A man accused of building homemade bombs to wage jihad in New York City pleaded guilty Wednesday to a terrorism charge less than a week before his scheduled trial in a rare state-level terrorism case.
Jose Pimentel, a Dominican immigrant who changed his name to Muhammad Yusuf when he converted to Islam, wore a knitted skull cap at the hearing. He acknowledged he’d tried to craft a pipe bomb in 2011, with the idea of using it to make a violent impact on U.S. foreign policy.
He sought, according to a statement a judge read on his behalf, to “try to undermine public support for the wars in Iraq and Afghanistan.”
Pimentel pleaded guilty to attempted criminal possession of a weapon as a crime of terrorism. Authorities have called the case a dramatic example of the threat of homegrown, one-person terrorism plots, but his lawyers have portrayed it as an example of overzealous policing post-9/11.
With the plea, Pimentel, 29, was promised a sentence of 16 years in prison. He could have faced a minimum of 15 years to life if convicted. Jury selection had been due to start Monday.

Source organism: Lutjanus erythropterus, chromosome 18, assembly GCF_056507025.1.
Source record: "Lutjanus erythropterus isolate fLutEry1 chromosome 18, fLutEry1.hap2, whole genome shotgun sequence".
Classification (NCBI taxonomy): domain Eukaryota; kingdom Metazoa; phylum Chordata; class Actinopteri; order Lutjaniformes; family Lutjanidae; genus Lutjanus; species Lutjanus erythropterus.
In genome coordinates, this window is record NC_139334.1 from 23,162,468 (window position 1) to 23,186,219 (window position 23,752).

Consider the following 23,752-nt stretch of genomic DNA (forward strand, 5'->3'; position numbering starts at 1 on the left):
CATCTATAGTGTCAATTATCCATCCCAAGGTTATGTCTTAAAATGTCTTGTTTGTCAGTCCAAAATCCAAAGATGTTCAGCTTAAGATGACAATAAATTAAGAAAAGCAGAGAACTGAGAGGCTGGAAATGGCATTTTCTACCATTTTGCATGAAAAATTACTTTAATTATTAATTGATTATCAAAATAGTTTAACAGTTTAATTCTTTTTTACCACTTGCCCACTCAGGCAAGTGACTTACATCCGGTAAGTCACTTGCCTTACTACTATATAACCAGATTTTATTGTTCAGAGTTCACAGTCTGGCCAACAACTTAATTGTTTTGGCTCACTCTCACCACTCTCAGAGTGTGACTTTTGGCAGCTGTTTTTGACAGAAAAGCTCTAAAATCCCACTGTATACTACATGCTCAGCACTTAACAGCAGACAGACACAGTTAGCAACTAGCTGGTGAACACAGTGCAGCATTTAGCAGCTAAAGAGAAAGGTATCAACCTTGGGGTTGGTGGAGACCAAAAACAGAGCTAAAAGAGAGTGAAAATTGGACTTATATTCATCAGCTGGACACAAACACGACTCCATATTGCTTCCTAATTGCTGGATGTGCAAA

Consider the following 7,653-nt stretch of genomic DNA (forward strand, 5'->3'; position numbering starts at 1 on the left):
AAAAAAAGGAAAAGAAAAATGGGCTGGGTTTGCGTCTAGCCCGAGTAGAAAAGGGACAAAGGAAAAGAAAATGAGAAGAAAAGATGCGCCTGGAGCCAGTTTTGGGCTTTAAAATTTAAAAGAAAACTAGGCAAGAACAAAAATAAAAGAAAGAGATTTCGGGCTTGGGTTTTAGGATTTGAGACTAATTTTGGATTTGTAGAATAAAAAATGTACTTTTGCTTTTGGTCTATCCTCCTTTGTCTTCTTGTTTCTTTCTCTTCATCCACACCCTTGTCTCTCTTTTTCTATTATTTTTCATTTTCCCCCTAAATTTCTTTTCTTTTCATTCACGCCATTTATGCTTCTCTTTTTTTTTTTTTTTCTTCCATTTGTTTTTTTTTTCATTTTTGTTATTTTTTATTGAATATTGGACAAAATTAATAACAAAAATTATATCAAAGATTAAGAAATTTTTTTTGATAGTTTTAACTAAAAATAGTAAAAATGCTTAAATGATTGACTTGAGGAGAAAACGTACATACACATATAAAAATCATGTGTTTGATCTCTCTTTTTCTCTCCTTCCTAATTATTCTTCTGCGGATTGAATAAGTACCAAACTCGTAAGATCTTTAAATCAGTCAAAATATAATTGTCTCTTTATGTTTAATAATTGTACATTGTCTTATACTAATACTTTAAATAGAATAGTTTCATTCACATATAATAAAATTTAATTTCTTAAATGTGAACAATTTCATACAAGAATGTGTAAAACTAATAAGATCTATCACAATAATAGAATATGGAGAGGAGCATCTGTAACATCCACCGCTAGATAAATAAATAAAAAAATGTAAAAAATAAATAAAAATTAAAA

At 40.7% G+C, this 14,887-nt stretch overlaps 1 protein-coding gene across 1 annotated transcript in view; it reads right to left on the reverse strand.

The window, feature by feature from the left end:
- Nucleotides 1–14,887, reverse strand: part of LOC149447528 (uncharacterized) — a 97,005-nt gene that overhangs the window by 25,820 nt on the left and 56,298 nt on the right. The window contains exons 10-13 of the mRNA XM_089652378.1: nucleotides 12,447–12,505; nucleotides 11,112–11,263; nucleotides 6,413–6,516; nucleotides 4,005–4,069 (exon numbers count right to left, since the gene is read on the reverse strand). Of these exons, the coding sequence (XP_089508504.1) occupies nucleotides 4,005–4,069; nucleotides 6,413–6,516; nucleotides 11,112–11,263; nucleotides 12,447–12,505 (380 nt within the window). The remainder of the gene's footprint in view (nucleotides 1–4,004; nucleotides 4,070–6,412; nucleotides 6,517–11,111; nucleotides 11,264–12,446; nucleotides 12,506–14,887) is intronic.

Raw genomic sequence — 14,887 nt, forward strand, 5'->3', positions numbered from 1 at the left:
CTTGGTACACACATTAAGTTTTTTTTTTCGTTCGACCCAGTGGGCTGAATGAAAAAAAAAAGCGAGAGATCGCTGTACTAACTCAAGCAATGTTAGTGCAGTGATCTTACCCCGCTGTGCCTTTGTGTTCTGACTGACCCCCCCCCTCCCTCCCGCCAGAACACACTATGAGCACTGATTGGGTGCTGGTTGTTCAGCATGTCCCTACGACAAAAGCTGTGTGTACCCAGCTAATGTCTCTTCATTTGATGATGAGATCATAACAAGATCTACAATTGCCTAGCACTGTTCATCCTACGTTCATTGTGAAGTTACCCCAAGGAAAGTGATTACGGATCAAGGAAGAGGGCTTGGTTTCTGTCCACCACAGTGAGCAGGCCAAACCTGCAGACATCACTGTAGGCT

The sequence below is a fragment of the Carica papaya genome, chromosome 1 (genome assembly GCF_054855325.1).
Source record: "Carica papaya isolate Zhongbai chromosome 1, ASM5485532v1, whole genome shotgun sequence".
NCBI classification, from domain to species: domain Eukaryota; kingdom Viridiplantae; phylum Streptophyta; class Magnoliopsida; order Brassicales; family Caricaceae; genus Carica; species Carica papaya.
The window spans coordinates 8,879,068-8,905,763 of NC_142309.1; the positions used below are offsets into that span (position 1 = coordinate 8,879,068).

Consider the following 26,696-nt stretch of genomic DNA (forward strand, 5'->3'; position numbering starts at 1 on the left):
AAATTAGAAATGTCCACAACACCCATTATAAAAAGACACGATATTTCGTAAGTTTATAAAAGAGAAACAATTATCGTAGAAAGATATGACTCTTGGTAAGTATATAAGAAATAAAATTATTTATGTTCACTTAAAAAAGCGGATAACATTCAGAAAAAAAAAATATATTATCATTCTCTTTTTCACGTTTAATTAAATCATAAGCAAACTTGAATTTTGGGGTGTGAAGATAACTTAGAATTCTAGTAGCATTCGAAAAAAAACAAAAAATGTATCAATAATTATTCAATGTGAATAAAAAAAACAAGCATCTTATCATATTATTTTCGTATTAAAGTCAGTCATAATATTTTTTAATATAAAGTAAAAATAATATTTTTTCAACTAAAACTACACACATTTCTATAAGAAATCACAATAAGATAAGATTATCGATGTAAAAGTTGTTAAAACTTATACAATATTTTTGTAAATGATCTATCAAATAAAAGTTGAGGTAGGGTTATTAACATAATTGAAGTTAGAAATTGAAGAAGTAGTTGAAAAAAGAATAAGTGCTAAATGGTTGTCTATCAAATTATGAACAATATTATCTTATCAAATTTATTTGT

Pimentel’s lawyers have suggested he would never have progressed from posting Islamist threats to trying to make pipe bombs if police hadn’t sent informants to engage with him.
Pimentel, who converted to Islam around 2004, maintained a website with articles praising Osama bin Laden, describing Sept. 11 victims as legitimate targets and listing reasons to “nuke the USA,” prosecutors said in court papers. He repeatedly clashed with his former wife because of his militant beliefs about Islam, and his mother had thrown him out of her apartment over his views, prosecutors said.
His vitriol deepened in 2011, when he was recorded talking about assassinating a judge, killing returning soldiers and bombing a police station or the George Washington Bridge, officials said; he also talked about targeting Jews. He was arrested that November as he assembled bombs from clocks, bulbs, match-head scrapings and other items acquired at dollar shops and hardware stores, prosecutors said.
Most terrorism cases are federal, but Pimentel was charged under a state law passed shortly after Sept. 11. One similar case involved two men who plotted to blow up synagogues. One is serving 10 years in prison, and the other is serving five.